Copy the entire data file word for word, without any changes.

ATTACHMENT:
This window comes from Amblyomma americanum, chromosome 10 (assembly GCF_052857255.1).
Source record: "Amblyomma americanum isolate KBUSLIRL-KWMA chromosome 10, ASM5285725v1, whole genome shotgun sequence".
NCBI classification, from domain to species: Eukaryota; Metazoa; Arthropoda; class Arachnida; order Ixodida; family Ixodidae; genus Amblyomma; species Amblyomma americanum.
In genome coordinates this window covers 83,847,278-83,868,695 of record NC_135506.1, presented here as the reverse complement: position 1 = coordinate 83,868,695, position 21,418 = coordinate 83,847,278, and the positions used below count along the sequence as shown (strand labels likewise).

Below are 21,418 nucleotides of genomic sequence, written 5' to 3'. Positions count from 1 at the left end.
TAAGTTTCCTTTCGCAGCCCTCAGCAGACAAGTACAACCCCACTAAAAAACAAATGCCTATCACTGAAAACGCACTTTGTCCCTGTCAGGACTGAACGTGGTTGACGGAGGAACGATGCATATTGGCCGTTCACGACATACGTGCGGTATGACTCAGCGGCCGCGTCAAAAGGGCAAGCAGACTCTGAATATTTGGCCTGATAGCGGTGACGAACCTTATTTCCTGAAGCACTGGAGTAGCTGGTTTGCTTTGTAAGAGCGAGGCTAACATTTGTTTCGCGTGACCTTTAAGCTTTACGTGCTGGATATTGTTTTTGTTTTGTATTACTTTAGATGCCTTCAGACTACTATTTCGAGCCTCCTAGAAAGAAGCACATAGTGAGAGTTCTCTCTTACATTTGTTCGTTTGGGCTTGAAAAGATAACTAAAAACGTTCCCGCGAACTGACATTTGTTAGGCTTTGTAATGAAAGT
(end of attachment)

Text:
This window comes from Amblyomma americanum, chromosome 10 (assembly GCF_052857255.1).
Source record: "Amblyomma americanum isolate KBUSLIRL-KWMA chromosome 10, ASM5285725v1, whole genome shotgun sequence".
NCBI classification, from domain to species: Eukaryota; Metazoa; Arthropoda; class Arachnida; order Ixodida; family Ixodidae; genus Amblyomma; species Amblyomma americanum.
In genome coordinates this window covers 83,847,278-83,868,695 of record NC_135506.1, presented here as the reverse complement: position 1 = coordinate 83,868,695, position 21,418 = coordinate 83,847,278, and the positions used below count along the sequence as shown (strand labels likewise).

Below are 21,418 nucleotides of genomic sequence, written 5' to 3'. Positions count from 1 at the left end.
TAAGTTTCCTTTCGCAGCCCTCAGCAGACAAGTACAACCCCACTAAAAAACAAATGCCTATCACTGAAAACGCACTTTGTCCCTGTCAGGACTGAACGTGGTTGACGGAGGAACGATGCATATTGGCCGTTCACGACATACGTGCGGTATGACTCAGCGGCCGCGTCAAAAGGGCAAGCAGACTCTGAATATTTGGCCTGATAGCGGTGACGAACCTTATTTCCTGAAGCACTGGAGTAGCTGGTTTGCTTTGTAAGAGCGAGGCTAACATTTGTTTCGCGTGACCTTTAAGCTTTACGTGCTGGATATTGTTTTTGTTTTGTATTACTTTAGATGCCTTCAGACTACTATTTCGAGCCTCCTAGAAAGAAGCACATAGTGAGAGTTCTCTCTTACATTTGTTCGTTTGGGCTTGAAAAGATAACTAAAAACGTTCCCGCGAACTGACATTTGTTAGGCTTTGTAATGAAAGT